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Gearing down a PTO shaft

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I know that, my logic was that it would be like putting it in a lower gear.

 

Appreciate all the advice but it looks like a no go.

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Tractors are designed to produce max power around 540 pto revs, something like 1700 engine rpm, and all implements are designed to work at 540 pto too, to benefit from the power delivered by the tractor.

 

I'm surprised that a pto-driven implement is designed to operate at 400rpm, and haven't personally seen any implement with that rating before. That means that the tractor will not be running optimally, or fuel-efficiently.

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By changing gearing it would effectively change torque.

Think of a 4x4 it produces more torque to the wheels in low ratio box compared to high ratio.

 

Doesn't mean I think its a good idea when it comes to pto tho.

As said, said machines have an rpm rating which should be stuck to for obvious reasons. Also tho as mentioned you don't want to make it the easiest on the tractor as they will glaze up the bores and lose engine power and compression making harder starting etc.

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Most processors run at lower revs because their Hp requirement is so low, its a fuel saving thing. All the ones I have used work in the 400-500rpm range. Its just the lack of HP that the massey has thats the problem. Keep the saw nice and sharp and that will help a little.

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Yeah thanks everyone, it's fine how it is and the tractor's not working too hard so best leave it be. It's only ever been a problem cutting 18inch diameter oak and even then it's just a matter of not cutting and splitting at once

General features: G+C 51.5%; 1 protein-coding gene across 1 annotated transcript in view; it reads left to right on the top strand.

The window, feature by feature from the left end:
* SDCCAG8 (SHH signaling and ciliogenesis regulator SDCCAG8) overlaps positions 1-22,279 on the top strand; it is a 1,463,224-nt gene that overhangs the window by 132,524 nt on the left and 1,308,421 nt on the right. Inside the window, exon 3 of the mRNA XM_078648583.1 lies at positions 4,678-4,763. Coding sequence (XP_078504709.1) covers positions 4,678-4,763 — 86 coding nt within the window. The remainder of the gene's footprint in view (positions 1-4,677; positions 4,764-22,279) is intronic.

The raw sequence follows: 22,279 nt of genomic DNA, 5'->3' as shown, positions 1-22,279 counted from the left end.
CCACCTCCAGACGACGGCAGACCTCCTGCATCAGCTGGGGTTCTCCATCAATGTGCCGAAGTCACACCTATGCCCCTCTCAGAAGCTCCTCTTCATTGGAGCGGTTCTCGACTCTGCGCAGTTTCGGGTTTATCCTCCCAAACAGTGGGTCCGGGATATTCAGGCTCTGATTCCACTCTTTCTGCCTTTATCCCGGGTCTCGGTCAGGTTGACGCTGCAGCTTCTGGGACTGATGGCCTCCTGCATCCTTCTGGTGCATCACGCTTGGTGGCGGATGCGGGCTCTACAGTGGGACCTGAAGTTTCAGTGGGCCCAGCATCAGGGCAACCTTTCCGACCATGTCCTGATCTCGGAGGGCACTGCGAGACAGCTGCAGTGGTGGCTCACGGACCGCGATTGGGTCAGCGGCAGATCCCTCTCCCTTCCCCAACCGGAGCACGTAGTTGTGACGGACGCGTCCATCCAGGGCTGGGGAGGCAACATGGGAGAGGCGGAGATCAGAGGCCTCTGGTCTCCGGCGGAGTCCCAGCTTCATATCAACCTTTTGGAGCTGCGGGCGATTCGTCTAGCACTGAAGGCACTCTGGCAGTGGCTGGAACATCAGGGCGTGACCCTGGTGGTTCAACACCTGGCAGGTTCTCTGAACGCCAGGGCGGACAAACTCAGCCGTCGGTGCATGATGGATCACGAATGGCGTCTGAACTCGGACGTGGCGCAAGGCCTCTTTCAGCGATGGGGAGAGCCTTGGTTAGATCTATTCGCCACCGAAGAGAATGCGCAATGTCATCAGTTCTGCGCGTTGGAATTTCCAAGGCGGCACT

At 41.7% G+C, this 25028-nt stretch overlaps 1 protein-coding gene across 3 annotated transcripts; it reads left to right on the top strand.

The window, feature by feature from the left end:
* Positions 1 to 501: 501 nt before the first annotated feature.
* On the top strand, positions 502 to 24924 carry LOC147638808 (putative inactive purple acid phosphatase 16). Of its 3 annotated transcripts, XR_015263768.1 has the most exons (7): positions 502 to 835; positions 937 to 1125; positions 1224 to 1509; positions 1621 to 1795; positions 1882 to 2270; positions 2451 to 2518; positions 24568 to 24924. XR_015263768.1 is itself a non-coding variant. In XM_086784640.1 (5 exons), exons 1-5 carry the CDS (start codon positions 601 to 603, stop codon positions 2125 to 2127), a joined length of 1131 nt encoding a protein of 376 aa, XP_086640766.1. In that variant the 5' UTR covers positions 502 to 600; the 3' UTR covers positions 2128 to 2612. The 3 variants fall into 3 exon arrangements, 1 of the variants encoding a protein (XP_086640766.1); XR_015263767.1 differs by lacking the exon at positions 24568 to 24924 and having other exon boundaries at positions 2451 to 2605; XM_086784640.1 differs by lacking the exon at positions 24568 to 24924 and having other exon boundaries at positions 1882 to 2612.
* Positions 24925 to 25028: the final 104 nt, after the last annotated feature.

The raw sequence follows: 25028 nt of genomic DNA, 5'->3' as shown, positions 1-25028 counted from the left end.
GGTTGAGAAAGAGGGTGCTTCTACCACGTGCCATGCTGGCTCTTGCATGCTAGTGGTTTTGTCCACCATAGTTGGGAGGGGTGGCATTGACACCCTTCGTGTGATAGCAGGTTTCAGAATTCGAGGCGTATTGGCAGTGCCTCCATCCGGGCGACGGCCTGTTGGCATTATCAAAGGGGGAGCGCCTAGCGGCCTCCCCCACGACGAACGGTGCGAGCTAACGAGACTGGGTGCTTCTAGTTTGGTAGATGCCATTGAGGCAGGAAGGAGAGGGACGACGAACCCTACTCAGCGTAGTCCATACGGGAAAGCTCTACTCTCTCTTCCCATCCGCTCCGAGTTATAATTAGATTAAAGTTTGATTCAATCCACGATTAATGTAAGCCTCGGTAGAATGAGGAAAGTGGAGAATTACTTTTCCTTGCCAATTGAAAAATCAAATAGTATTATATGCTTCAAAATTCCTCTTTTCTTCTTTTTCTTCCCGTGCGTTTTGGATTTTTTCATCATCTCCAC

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It runs the machine at 420-30 at rest, that's about 2 thirds revs on the tractor. The machine is rated to be used between 400 and 430rpm, any more could overheat the hydraulic motors (and presumably run the chainsaw much too fast).

 

I'm wondering if gearing it down 80% so I can run the tractor on higher revs would increase the power going through the pto from 40 to 48hp or if it would make no difference between the torque would be the same.

The pto hp at say 430rpm would be about 30hp because it's below the engine speed that generates max power. Gearing the pto down would enable you to run at a higher engine speed to generate the rated 40 hp

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Does it need to be movable/a tractor? I'm sure an agri - engineer could knock up a 'donkey-engine' with a PTO on it. I might be dreaming it up but I'm sure I saw a transit van chopped in half and the drive shift welded to a standard shaft powering a processor. I imagine engine running at 1500-2000 rpm, first gear of 3.5:1 odd and you'd be away. HP to spare....

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It would be interesting to know if the 40hp requirement takes into account the lower pto speed.

Does it need to be movable/a tractor? I'm sure an agri - engineer could knock up a 'donkey-engine' with a PTO on it. I might be dreaming it up but I'm sure I saw a transit van chopped in half and the drive shift welded to a standard shaft powering a processor. I imagine engine running at 1500-2000 rpm, first gear of 3.5:1 odd and you'd be away. HP to spare....

Unfortunately we use the tractor to drag it around. Something to look into if we ever go bigger though. :)

DSC_0998.jpg.159976b5b4ed3a4d8bfdf2c5db1bab4b.jpg

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It would be interesting to know if the 40hp requirement takes into account the lower pto speed.

 

Unfortunately we use the tractor to drag it around. Something to look into if we ever go bigger though. :)

Almost certainly the hp requirement is at a certain rpm. 430 in this case.

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